If the person asking the question begins to look confused, you may be using too many acronyms, technical jargon or going too in-depth. If you are writing this yourself, your word processor may look like a red-squiggle-lined piece of artwork. In either case, retrace your steps and try to remove anything that wouldn’t be in a fourth-grader’s vocabulary. Readability software, like Readable, Datayze, The Hemingway App, or Ginger Writing Assistant, can give you an idea of how technical your content is trending. 

 Consider having a non-subject matter expert write for you if it is still a struggle to keep things simple. They often see patterns or nuggets of information that stand out to someone not as close to the subject.  

 Practice your elevator pitch until it becomes second nature. Use a role-play scenario to help keep things easy to comprehend. 

Example: You are at a hotel and wearing a shirt with your brand’s logo on it. You step onto an elevator with a person and a small child holding their hand. As the door closes, the child reads your shirt and asks, “Do you work there? What do you do?” How would answer the child (specifically about the work on this particular product/service) in the time it takes to go two floors on the elevator? 

Putting it all together 

Now you know whom you are talking to. How you are going to give them information? What you want to say. It’s time to put it all together in a way that conveys the technical capabilities of your product without losing your audience to tech-talk fatigue.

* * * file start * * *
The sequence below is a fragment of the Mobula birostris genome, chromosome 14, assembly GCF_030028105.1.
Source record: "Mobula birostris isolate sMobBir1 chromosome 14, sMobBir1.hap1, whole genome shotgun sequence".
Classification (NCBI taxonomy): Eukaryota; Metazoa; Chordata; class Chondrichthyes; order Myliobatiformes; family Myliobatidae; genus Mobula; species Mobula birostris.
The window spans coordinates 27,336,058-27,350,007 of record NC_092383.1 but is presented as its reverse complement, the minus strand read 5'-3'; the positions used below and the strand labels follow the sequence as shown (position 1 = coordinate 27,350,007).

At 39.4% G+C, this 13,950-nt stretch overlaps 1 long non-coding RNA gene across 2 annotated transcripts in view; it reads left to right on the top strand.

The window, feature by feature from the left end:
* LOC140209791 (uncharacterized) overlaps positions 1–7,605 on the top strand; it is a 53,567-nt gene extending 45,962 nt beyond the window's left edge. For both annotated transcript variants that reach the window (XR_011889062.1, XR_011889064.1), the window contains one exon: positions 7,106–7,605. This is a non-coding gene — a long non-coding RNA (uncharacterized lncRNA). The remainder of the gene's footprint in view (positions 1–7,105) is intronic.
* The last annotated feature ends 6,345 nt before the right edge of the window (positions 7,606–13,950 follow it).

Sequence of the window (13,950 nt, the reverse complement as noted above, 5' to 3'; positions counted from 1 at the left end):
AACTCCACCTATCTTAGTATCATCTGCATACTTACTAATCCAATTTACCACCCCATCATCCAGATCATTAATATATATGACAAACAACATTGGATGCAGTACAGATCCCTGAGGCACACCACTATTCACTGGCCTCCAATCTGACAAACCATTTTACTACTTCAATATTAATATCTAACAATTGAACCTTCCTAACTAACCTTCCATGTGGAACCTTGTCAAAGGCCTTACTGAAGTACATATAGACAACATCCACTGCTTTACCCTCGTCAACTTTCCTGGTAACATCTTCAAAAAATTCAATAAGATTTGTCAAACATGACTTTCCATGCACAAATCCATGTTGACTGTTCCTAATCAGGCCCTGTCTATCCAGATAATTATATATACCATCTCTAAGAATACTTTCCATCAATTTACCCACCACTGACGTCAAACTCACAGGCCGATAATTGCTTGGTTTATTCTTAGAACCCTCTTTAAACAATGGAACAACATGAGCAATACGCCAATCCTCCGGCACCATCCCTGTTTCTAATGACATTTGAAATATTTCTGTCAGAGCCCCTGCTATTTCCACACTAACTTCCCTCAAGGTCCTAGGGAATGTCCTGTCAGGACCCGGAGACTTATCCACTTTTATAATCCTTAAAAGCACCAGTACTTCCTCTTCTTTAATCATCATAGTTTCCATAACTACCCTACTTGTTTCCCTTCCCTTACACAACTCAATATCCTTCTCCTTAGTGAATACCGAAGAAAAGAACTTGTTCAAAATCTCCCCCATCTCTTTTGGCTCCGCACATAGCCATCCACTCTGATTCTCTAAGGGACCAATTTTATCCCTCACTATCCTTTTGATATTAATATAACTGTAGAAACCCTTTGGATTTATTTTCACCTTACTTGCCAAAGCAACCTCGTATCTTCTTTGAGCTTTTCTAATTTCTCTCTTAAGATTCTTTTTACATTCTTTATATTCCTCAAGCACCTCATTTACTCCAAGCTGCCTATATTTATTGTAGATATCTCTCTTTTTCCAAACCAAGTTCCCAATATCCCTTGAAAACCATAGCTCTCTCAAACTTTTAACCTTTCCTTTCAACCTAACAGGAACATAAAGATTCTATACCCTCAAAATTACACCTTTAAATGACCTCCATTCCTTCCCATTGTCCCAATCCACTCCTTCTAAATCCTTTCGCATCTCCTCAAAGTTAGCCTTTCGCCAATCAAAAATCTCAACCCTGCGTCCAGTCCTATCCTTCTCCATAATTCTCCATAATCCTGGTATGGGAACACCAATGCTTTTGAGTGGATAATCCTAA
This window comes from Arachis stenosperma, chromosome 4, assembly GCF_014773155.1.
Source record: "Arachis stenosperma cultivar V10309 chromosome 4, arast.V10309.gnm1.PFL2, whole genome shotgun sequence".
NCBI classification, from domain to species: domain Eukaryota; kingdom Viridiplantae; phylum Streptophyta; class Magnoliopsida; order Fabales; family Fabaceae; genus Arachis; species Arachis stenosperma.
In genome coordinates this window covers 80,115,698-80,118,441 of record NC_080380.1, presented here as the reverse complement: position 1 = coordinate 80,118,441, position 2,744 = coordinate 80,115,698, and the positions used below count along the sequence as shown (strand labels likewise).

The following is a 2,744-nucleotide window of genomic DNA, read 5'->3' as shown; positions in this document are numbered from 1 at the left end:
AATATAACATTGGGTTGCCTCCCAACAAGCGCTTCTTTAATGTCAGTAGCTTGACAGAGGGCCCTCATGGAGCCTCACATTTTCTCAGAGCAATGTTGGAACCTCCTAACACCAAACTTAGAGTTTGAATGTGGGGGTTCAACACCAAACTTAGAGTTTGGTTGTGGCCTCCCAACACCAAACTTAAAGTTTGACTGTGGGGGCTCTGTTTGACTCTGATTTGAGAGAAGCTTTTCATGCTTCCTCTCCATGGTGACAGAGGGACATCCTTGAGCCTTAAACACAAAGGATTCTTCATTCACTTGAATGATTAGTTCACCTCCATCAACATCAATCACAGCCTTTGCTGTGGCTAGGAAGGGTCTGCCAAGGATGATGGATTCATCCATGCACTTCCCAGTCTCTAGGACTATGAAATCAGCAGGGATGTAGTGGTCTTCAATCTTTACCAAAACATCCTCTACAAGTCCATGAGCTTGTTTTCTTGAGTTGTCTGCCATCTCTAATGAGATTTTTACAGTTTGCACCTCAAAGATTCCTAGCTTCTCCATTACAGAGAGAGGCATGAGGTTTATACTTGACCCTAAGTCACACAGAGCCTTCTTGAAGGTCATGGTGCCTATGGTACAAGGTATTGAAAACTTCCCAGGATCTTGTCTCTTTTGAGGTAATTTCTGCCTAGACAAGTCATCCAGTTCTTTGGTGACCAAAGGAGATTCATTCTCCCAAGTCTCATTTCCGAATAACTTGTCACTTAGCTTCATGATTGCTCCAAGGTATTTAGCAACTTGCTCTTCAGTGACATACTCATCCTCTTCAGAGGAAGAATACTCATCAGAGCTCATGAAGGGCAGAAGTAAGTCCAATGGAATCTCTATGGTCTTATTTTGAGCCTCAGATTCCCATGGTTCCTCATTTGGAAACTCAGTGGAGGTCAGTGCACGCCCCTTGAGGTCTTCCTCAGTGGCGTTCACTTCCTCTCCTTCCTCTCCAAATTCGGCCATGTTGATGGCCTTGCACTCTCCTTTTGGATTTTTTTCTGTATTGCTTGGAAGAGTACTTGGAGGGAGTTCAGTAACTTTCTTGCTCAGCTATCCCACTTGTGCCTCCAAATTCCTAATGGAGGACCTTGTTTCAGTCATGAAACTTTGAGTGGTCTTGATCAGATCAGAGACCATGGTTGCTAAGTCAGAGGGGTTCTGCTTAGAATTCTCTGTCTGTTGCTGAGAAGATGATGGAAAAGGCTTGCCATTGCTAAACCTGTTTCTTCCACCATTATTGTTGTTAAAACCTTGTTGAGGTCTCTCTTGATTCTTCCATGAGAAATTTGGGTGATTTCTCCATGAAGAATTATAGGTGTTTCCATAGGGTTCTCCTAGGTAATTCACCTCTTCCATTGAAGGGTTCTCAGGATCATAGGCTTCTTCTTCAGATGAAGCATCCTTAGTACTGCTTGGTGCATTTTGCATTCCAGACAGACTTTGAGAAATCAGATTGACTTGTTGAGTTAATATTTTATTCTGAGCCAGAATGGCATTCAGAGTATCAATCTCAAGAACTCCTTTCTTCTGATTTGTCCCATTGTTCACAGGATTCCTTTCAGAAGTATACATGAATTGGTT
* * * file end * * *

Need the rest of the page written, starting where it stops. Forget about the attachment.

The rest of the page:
Design your content and writing style with the end user in mind. What will grab their attention, keep it, and nurture future engagement? 

  • Consider your target audience and choose an ideal attention-grabber, such as stats, human elements, or directly with a solution to their pain point.
  •   Go easy on the eyes—be concise and clear without a jumble of acronyms and jargon.  
  •  Paint a picture with words and with visual graphics. 
  •  If content is heavy, break it down into digestible pieces. Consider a series with part 1, part 2; or link out to other sources of explainer content. 

Advice from the pros 

Translating tech talk into business action is not an easy task. It takes practice and time to learn how to speak a specific language and convey it to a target audience.  

Here are five extra tips for becoming a successful tech translator: 

  • Keep inspired by reading and noting what others are doing in the industry.  
  • Form relationships with marketers and publishers and ask about trends and styles. 
  • Stay open to feedback and learn from analytics. 
  • Write with empathy and with the end-reader in mind. 
  • Pretend you are having a conversation and answer the questions you imagine the audience asking. 

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Kristine Jacobson

Kristine Jacobson

Kristine Jacobson has more than 25 years of marketing and communications experience with notable corporate leaders as well as emerging market contenders. She offers expert marketing strategy with a touch of creative flair. Her extensive knowledge of strategic marketing, marketing plan execution, and branding illuminate the big picture without losing sight of the details.